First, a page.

During the 2012 Presidential campaign President Obama said, “The private sector is doing fine,” which was immediately jumped on by his erstwhile opponent Republican Tea Party (GOTP) 2012 presidential footnote, Willard Mitt Romney, who replied, “I think he’s really defining what it means to be out of touch with reality.”
Now of course we know what happened in November, Romney had his political head handed to him on a plate, and the GOTP lost seats in both the House and the Senate, and conservatives still continue to claim the economy is failing. Some people either don’t get it, or won’t get it.
Clearly the economy is in recovery and the following indicators show the private sector is indeed “doing fine”, and all the info – by-the-way – comes from FOX Business:
First Quarter reported earnings: 3M reported $7.6 billion, Amazon reported $16.07 billion, AT&T reported $31.4 billion, Bank of America reported $23.7 billion, Boeing reported $18.9 billion, Caterpillar reported $13.21 billion, ExxonMobile reported $108.81 billion, Facebook reported $1.458 billion, Goldman Sachs reported $10.09 billion, Google reported $13.97 billion, Intel reported $12.6 billion, IBM posted $23.4 billion, Johnson & Johnson reported $17.5 billion, Morgan Stanley reported $8.5 billion, Netflix reported $1.02 billion, Pfizer revealed $13.5 billion, United technologies reported $14.4 billion, UPS reported $13.43 billion, Verizon reported $29.4 billion with Yahoo reported $1.07 billion.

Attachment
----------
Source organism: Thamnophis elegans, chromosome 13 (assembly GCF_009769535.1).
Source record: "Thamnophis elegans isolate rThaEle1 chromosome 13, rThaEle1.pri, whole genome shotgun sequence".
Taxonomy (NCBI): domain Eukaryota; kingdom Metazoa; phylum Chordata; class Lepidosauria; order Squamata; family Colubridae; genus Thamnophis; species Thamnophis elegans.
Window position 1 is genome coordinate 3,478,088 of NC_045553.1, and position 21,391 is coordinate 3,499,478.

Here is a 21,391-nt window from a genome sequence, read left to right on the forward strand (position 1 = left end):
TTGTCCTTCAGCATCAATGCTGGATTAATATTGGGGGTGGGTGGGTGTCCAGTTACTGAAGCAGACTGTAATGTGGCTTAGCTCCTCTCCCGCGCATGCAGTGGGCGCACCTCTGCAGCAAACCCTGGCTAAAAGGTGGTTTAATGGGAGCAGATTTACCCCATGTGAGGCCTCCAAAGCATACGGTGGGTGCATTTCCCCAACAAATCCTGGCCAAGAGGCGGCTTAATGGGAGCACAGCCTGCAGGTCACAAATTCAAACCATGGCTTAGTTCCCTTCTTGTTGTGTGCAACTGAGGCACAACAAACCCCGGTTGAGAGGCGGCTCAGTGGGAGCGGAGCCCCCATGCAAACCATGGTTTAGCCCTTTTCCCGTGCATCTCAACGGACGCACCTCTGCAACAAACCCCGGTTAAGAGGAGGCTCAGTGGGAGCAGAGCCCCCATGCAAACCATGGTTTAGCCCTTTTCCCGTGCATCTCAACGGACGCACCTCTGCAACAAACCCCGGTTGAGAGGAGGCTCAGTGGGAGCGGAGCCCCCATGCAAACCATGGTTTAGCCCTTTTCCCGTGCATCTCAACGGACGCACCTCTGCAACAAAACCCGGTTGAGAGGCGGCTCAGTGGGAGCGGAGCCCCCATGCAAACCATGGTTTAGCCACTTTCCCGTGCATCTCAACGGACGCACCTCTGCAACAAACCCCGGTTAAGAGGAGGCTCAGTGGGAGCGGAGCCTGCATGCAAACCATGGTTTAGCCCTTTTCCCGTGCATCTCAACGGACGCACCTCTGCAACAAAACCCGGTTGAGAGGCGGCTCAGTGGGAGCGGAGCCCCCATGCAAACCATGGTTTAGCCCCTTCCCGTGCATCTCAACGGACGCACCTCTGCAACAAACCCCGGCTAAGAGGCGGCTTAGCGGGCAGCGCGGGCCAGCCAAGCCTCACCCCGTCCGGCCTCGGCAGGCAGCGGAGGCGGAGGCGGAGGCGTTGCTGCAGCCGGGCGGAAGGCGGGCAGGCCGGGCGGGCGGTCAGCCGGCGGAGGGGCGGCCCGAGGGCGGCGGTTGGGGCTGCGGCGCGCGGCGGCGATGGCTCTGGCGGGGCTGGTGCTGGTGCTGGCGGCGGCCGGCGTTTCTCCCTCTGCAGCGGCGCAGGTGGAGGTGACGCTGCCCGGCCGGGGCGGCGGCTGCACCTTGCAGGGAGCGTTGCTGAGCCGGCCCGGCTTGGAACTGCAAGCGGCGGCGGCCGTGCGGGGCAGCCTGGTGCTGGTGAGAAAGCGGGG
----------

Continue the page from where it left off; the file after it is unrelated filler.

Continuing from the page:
In the second quarter the following earnings were reported by the private sector: Apple reported $43.6 billion and Walt Disney Co. reported $10.55 billion
Following are third quarter: Cisco posted $12.2 billion and Procter & Gamble posted $20.6 billion
The U.S. federal budget surplus came in at $112.9 billion in April, up from $59 billion in the same month in 2012. The government is running a $488 billion deficit for fiscal 2013, down from $720 billion in a comparable period in fiscal 2012.
The Conference Board’s gauge of U.S. consumer confidence jumped to 68.1 in April from 61.9 in March, easily topping economists’ estimates of 60.8.
A final reading on consumer sentiment for this month rose to 76.4 from an earlier reading of 72.3, according to a survey by Thomson Reuters and the University of Michigan. Sentiment was expected to make a smaller gain to 73.2.
Consumer spending inched up 0.2% in March from February, beating expectations for spending to hold steady for the month. Personal income increased 0.2% on the same basis, falling short of estimates of a 0.4% rise.
The U.S. economy expanded at an annualized pace of 2.5% in the first quarter, up from 0.4% in the fourth quarter, according to a preliminary estimate from the Commerce Department. Economists expected the world’s biggest economy to grow at a pace of 3.0% in the first three months of 2013.
Home prices in 20 major U.S. metropolitan areas climbed 0.3% in February from January on a non-seasonally adjusted basis, beating expectations of a gain of 0.2%, according to the S&P/Case-Shiller report. Prices rose 9.3% from the same month in 2012, also topping forecasts of a 9% advance.